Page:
Ben Henry has a simple goal this season: "Get through the year injury-free and, hopefully, at the end of it, not have any surgeries - that would be nice."

The Warriors utility has endured a wretched time recently, playing only 21 NRL games in the past three seasons.

In 2013, the year after being named the NZRL's Rookie of the Year, he ruptured his ACL in training early in the season. In 2014, he made his Kiwis debut (at hooker, of all places) and played 16 NRL games for the Warriors. Last year, though, he suffered another torn ACL and sat out most of the season.

He was in danger of being seen as damaged goods but the club still rated him highly, even seeing him as a future captain, and offered him a new contract until the end of 2016. It was one bright spot point in a challenging time.


"It wasn't the best," says Henry. "I've had some pretty bad days and that was probably one of the worst. The amount of work you put in ... you love playing it, love passing the ball around in the weekends. To have that taken away is sad.

"I got busy off the field and that has helped me keep my head in the right space."

While many professional sportspeople (predominantly men) undertake a Bachelor of PlayStation, spending countless hours playing video games, Henry hit the books and last year completed his third qualification in three years.

He was also a Warriors education ambassador and one of 14 NRL State of Mind ambassadors.

Henry is only 24 but an old 24, given the many setbacks in his short professional career. Not everyone listens to what he says regarding education but he's hopeful it registers with a handful.

"The most common question is: 'How much do you bench?' I always get asked that. It's helpful to their education," he says with a laugh.

27 Jan, 2016 5:10am
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"Most kids aren't interested in learning - they just want to hear what the glamour of the footy life is - but some kids have their heads on right. Hopefully the encouragement I give them in terms of education falls on a few ears.

"I think what I've been through gives my words credibility. I remember when I was in the under-20s and I listened to the statistics of players lasting in the NRL for three years, I scoffed at that. I hadn't had any major injuries at that stage. Then, after my first year in the NRL, an ACL happened. Then another one. That made me think a lot."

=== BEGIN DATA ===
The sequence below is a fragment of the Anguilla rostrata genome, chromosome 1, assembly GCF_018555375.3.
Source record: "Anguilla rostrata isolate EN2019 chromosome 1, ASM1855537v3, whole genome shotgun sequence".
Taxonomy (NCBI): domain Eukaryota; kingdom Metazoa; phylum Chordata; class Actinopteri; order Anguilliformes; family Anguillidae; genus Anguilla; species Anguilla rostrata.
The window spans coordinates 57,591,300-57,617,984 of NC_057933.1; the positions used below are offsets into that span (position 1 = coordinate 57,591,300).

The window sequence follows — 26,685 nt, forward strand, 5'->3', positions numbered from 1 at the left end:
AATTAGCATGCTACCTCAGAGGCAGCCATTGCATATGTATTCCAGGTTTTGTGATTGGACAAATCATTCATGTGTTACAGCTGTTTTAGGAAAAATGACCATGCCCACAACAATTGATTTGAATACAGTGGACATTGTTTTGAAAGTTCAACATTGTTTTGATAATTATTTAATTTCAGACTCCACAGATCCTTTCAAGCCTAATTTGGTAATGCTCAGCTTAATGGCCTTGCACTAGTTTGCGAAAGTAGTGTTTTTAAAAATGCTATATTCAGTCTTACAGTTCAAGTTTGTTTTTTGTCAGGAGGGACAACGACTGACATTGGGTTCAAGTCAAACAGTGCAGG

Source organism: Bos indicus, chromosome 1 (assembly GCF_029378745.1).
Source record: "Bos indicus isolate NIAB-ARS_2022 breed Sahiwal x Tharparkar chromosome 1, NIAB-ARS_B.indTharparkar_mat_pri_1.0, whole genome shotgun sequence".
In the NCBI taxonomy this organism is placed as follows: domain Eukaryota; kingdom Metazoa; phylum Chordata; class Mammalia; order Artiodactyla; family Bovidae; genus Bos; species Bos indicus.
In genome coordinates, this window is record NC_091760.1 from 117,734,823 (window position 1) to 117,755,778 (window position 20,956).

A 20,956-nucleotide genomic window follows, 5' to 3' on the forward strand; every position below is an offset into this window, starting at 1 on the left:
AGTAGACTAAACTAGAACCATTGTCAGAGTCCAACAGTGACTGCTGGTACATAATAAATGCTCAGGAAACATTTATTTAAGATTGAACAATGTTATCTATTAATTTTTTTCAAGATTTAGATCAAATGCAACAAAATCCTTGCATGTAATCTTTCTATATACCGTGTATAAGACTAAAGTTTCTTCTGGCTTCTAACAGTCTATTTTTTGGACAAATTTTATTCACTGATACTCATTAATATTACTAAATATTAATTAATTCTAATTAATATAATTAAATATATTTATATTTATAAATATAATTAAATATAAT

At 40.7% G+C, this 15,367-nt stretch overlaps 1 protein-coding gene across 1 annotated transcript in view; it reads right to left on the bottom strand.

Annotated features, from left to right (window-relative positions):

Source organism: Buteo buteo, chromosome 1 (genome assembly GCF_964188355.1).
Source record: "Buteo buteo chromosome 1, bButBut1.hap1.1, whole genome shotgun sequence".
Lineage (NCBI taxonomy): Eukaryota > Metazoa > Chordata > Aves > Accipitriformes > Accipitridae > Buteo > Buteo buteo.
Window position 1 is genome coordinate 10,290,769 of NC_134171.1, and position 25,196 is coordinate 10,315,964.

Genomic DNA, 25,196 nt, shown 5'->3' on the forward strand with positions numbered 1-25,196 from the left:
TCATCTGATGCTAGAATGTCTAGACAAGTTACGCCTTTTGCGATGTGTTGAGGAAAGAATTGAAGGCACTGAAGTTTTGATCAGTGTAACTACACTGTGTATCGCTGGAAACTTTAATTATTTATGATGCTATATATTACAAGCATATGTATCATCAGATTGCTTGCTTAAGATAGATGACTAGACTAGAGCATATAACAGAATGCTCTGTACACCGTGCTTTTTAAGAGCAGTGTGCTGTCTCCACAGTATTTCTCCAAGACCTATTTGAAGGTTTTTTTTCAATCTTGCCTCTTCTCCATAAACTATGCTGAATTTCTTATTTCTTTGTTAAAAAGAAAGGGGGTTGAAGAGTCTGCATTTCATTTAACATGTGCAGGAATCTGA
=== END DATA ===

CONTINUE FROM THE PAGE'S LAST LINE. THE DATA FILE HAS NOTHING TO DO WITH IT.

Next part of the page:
For some, the pressures of professional league get too much and a handful of young players have taken their lives in recent years. Warriors winger Manu Vatuvei is putting his name to a new charity foundation focused on combating youth suicide, depression and alcohol and drug abuse after recently admitting he has battled his own mental demons in the past.

"It's about getting out in the communities," says Henry. "There are a lot of kids committing suicide, kids at 18 or 19 who are breaking into the NRL, making big money but under family pressure, public pressure, media pressure to perform."

"It's about getting them to speak out, speak to loved ones and people they trust so they are not bottling up all these emotions, which is when bad things can happen.

"It has been a real eye opener. I'm no psychologist, I just give them information, let them vent and encourage them to talk to people they trust - friends, family, their mums and dads.

"Those are the people I talk to."

Henry hopes he does some other listening this year - listening to team talks, rev-ups and players alongside him on the field.

He's taking full part in training and coach Andrew McFadden said he should be available for the Warriors' first game against the Wests Tigers on March 5.

McFadden has witnessed what Henry has been through but also what he has offered off the pitch.

"[The off-field work] is more driven by him," McFadden says. "Every player is different and has different motivation levels. Sometimes when you are young, you lose a little perspective of how lucky you are but when you lose something, you get a really good insight.

"Ben certainly has that with the run of injuries he's had. He certainly doesn't take his position for granted. He's a very impressive person. He's had to grow up and learn some hard lessons, some brutal lessons, but he's taken them head on and he's in control of his destiny."